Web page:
: A Fearless Beacon of Moral Justice: Remembering Desmond Tutu #WorldNEWS On the day Nelson Mandela was released from prison in February of 1990, he walked out of the gates of Victor Verster prison in
A Fearless Beacon of Moral Justice: Remembering Desmond Tutu #WorldNEWS
On the day Nelson Mandela was released from prison in February of 1990, he walked out of the gates of Victor Verster prison in Cape Town and was surprised by the crowds of people. After striding out and giving the clenched fist salute, he got into a car to go to the Grand Parade in Cape Town where he was scheduled to give his first speech as a free man. But the driver was upset by the crowds and panicked, and then started driving wildly. Twenty minutes later, with the eyes of the world upon him, and a 100,000 people waiting to hear him, the planet’s most famous freedom fighter was lost. .
Mandela told me this story in 1993 while we were working together on his autobiography. He said that he had managed to calm the driver down, and get him to stop at the house of an ANC supporter outside of town. But then he wasn’t sure what to do. “Whilst we were there,” Mandela said to me, “Tutu phones and said, ‘Man, you must come immediately to the town hall because the people are going to rebel if you are not here!’ So I went. ” Mandela recalled this with a smile and a laugh, but he always listened seriously to the man everyone called The Arch. After his speech that day, Mandela spent his first night of freedom at Tutu’s home at Bishops Court in Cape Town. “He is one of my heroes,” Mandela told me, and meant it.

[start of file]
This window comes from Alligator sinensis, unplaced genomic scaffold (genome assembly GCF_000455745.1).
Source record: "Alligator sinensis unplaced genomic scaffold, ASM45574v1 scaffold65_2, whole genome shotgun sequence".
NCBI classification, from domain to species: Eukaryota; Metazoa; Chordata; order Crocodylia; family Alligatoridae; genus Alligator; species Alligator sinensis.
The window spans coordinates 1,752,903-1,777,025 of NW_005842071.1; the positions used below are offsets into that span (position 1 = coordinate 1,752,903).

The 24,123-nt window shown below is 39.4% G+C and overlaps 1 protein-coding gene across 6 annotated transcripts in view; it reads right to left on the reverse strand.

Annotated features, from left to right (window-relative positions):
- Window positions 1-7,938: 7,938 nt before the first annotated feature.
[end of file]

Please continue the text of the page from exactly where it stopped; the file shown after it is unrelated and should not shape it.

Desmond Mpilo Tutu, who died this week of cancer at the age of 90, was the ebullient hero of the struggle against apartheid and the quest for freedom in South Africa. The son of a schoolteacher and a domestic servant, he became the head of the Anglican Church in South Africa and a tireless and courageous campaigner against what he called the evil of apartheid. Martin Luther King Jr. once described himself as a “drum major” for justice—Tutu described himself as a “rabble-rouser” of righteousness. He is one of the handful of those who can be called South Africa’s greatest generation: Mandela, Sisulu, Tambo, Kathrada, and Tutu. He was a powerful and fearless beacon of moral justice and perhaps the most spellbinding speaker I’ve ever seen. His voice ranged over octaves, from squeals of laughter to a basso profundo of moral righteousness, from whispers of prayer to shouts of joy. When the spirit moved him—which was often—he would do a Hobbit-like dance on stage. I’d never really understood the phrase “infectious laughter” until I heard him speak. His goal was never changing: to mobilize people against injustice but always, always toward forgiveness and love. In the face of so much injustice and despair, he never lost his faith, and never failed to inspire it in others.
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